Sunday, 27 April 2014

Carrach Windfarm Redux

I have just had some awful news: a planning application was submitted at the beginning of this month for a wind farm immediately opposite Balintore Castle.

This is the third application by the same developers since 2008 so you can imagine how ground down my neighbours and I have been fighting these proposals.

Objections have to submitted within a week, so there is little time for action. Please help me object by filling-up the online form provided by Angus Council here. No need to write an essay on why you object, a sentence will be fine.

My own objection letter to the planning officer at Angus Council is appended. This will help you understand my position. The location of the two turbines, reduced in number from the previous application, and their relation to the view from Balintore Castle is shown in the map below.

location of two proposed wind turbines adjacent to Balintore Castle

Letter To Angus Council Planning Department

Dear Mr. Taylor,

I wish to object in the strongest possible terms to planning application 14/00276/FULL henceforth referred to as the Carrach Wind Farm.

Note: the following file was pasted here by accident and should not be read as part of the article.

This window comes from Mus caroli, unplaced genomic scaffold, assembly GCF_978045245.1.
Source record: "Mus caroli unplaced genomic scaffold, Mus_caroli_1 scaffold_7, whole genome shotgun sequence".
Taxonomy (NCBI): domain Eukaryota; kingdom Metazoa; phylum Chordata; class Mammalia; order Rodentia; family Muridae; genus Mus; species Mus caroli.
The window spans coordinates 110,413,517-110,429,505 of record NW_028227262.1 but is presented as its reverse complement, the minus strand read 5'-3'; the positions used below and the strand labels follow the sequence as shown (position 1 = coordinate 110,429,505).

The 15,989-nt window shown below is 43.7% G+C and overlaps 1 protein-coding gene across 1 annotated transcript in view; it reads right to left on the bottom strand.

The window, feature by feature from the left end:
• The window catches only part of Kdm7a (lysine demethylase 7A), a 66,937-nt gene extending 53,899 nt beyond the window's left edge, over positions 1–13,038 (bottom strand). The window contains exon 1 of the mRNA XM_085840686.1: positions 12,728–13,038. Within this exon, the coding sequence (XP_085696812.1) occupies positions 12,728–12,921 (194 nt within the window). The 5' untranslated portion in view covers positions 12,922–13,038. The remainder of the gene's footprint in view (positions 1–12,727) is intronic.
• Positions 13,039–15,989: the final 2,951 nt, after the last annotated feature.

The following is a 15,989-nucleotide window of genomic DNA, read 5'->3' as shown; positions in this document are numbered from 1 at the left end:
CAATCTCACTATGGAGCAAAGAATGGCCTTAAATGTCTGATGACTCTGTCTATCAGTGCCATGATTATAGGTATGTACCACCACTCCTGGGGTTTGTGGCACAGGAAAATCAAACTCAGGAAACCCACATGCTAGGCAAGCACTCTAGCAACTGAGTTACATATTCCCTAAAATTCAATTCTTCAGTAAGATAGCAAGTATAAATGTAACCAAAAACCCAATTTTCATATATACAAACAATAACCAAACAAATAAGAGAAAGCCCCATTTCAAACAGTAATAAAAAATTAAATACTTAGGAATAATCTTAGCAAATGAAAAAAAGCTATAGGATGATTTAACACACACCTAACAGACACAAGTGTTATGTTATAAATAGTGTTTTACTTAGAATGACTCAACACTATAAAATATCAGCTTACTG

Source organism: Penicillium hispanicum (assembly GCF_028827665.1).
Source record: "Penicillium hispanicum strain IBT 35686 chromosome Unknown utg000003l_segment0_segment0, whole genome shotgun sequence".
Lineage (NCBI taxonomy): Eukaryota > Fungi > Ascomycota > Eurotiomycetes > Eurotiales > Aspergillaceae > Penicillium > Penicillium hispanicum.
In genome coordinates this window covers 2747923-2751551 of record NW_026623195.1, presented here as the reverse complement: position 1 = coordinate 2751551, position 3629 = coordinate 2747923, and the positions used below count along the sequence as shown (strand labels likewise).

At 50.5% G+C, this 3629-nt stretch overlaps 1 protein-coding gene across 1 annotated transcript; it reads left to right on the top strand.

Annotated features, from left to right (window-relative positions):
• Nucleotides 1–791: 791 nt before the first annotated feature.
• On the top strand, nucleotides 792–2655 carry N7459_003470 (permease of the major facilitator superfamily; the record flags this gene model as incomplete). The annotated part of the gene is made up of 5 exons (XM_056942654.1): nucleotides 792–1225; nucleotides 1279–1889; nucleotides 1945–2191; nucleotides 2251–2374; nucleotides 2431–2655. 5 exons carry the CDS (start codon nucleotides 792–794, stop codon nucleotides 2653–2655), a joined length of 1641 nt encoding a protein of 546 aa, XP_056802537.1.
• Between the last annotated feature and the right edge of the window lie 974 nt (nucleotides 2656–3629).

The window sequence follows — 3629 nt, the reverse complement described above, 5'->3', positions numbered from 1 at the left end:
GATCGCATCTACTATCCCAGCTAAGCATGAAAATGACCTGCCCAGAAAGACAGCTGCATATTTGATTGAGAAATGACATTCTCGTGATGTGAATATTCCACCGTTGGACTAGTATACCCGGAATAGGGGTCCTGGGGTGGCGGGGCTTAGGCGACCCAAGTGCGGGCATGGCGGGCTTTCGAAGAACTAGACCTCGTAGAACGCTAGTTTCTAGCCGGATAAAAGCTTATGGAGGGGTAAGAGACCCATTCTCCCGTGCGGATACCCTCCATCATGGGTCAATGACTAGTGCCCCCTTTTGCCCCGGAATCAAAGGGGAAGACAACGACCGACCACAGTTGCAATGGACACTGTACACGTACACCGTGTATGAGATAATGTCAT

The wind turbines will be close to and visible from Balintore Castle. This is a Grade A listed Baronial building (1860) which is the late masterpiece of its Scottish architect William Burn (1789-1870). With the cooperation of Angus Council, I have devoted my life to restoring this building, and the Carrach Wind Farm would devastate the setting. To permit this development would be very much like Angus Council scoring an “own goal”.

The appeal from the developers regarding their previous Carrach Wind Farm application, was rejected by the reporter from the Scottish government. The decision and reasoning can be found in Angus Council Report No 81/13

The reporter’s conclusion was that no wind farm should ever be built in this location. You can imagine how that this third planning application for a Carrach WInd Farm is twisting a knife in a wound that is already deep and longstanding, The blight of the Carrach Wind farm has been hanging over the Glen Quharity since 2008. It is a common tactic of planning applications to scale the development down, in an attempt to look not too bad in the light of the previous application, and this is a feature of 14/00276/FULL . I entreat Angus Council to look at the application on its own (de?)merits: the arguments of the Council’s report 81/13 are still valid and I ask the Council to honour their report and reject 14/00276/FUL.